Appendectomy in 2020
Review of Systems:
General: Denies weight change, positive for sleeping difficulty because e the flank pain. Feels warm.
Abdominal: Denies nausea and vomiting. No appetite
VSS T = 37.3°C, P = 102/min, RR = 16/min, and BP = 116/74 mm Hg.
Pelvic Exam:
mild tenderness to palpation in the suprapubic area
bimanual pelvic examination reveals a normal-sized uterus and adnexae
no adnexal tenderness.
No vaginal discharge is noted.
The cervix appears normal.
Diagnostics: Urinalysis, STI testing, Papsmear
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           Assessing the Genitalia and Rectum Sample Approach

Subjective Portion Analysis

 Within the context of the case, the client mentioned that she engages in sexual activity and has been seeing a new lover for the last three months. Because of this, her healthcare professional should inquire further about her sexual behaviors, including her history and current use of contraception and her use of protection. This will also investigate the possibilities of diseases that are sexually transmitted. The objective is to ensure one raises the relevant questions so they can gather the details they require to establish an accurate diagnosis and put up a therapeutic approach that will address the patient’s specific needs. It is imperative that medical professionals constantly inquire about any known allergies or other sensitivities that their patients may have. The following are examples of more details that must be incorporated into the subjective information:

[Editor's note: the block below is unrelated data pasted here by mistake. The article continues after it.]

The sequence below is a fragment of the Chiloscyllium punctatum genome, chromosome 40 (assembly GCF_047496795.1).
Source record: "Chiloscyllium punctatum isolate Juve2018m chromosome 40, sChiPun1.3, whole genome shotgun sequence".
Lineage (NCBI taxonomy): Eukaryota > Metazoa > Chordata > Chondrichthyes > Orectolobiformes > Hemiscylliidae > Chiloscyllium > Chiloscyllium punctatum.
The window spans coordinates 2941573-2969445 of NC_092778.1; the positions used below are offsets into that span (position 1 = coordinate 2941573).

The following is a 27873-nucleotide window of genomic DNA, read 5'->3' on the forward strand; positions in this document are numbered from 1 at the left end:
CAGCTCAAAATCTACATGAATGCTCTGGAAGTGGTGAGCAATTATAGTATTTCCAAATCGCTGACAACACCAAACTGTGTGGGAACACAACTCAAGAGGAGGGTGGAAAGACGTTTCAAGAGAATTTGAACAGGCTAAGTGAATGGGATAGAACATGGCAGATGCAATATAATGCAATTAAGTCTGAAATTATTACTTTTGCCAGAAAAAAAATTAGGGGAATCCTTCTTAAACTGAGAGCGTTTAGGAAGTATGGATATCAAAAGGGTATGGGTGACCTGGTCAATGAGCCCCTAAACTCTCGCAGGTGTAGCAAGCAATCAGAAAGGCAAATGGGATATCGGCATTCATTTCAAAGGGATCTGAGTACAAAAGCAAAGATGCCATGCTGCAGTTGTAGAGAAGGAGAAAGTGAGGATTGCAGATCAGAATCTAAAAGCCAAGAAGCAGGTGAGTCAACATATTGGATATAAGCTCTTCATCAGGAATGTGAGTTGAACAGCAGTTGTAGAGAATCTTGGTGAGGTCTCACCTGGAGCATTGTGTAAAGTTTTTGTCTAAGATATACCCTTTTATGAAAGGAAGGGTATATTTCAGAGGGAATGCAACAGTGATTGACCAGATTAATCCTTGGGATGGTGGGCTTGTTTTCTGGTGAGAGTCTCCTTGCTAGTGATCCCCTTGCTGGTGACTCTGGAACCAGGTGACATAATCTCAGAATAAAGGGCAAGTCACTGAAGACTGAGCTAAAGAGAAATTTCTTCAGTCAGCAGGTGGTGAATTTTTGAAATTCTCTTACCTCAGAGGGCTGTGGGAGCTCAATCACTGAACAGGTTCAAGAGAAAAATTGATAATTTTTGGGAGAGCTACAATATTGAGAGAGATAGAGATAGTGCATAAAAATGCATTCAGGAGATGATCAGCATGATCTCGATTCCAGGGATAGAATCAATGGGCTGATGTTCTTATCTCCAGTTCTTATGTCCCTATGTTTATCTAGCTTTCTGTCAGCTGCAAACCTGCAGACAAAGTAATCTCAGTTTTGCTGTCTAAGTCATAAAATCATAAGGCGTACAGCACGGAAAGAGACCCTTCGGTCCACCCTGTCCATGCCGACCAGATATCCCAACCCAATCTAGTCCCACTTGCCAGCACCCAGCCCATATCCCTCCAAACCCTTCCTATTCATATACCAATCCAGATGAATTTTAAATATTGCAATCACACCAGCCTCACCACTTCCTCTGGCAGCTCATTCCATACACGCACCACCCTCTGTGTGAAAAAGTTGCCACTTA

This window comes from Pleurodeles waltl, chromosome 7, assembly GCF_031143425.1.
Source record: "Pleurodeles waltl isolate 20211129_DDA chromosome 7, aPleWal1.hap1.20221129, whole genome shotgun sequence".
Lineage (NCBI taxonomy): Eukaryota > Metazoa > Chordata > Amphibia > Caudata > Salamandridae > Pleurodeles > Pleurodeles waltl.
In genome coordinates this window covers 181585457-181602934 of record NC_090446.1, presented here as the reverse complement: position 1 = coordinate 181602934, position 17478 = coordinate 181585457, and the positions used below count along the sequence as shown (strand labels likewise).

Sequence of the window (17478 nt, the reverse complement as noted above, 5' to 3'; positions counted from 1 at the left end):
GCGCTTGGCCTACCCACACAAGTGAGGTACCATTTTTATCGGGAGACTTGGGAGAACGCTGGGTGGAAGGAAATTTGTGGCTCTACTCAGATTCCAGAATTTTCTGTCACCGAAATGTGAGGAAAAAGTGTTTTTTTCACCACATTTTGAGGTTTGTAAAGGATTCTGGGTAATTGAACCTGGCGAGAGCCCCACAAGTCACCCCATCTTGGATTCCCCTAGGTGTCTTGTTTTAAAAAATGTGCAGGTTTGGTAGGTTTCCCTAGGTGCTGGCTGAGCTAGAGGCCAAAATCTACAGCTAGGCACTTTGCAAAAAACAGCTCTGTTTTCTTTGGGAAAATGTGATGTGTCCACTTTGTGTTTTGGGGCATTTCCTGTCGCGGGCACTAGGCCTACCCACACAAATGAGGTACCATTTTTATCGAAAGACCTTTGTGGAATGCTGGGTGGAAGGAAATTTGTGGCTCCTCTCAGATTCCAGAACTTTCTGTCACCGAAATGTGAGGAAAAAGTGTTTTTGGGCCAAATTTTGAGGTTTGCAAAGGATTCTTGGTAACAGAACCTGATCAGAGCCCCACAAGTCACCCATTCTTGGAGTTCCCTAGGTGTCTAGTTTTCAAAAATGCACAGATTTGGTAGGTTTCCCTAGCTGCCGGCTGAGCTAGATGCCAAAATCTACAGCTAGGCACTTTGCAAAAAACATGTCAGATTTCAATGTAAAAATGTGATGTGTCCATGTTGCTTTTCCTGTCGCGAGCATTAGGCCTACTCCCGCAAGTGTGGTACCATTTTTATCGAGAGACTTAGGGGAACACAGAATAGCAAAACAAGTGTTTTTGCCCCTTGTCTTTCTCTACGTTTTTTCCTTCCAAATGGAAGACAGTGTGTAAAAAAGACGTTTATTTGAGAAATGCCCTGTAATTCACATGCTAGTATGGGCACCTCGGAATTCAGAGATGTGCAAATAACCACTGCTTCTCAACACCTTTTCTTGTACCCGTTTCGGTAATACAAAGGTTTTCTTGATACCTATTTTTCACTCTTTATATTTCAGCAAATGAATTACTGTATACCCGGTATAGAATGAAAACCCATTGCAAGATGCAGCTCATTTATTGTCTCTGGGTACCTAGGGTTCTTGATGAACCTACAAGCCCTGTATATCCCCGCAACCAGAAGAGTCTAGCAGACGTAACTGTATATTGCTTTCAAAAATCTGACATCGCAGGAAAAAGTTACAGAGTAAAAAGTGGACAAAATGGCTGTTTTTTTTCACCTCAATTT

• Factors that may be aggravating or alleviating the pain as well as when it started, where it was, its nature, how it progressed over time, and if it was radiating
  • Urinary symptoms include pain, blood in the urine, or incontinence.
  • Color and smell of urine
  • Whether symptoms are recurrent, intermittent, or constant
  • Vaginal discharge or bleeding
  • Menstrual and obstetric history
  • Sexual practices
  • Potential contact with potentially harmful substances
  • Medication history
  • The medical history of the family

Objective Portion Analysis

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In order to correctly evaluate the client and exclude any possibilities of a diagnosis, the objective information should include specifics on the assessment of all of the client’s bodily systems. It is essential to have a broad understanding of the client’s state of health in order to examine the throat and mouth for any additional lesions or ulcers and determine whether or not the lymph nodes are swollen. The healthcare professional has to do a thorough examination of the client from head to toe and find out additional information about the client’s sexual history and current behaviors in order to exclude any other possible diagnosis. The patient’s vitals are essentially normal, with the exception of the pulse reading of 102, which suggests that the patient may be dehydrated. Infection, inflammation, or other disorders like hernias or kidney stones might be the cause of mild soreness in the suprapubic region when palpation is performed. The following are examples of more items that should be included in the objective information:

  • Assessment of the patient’s general physical condition, from head to toe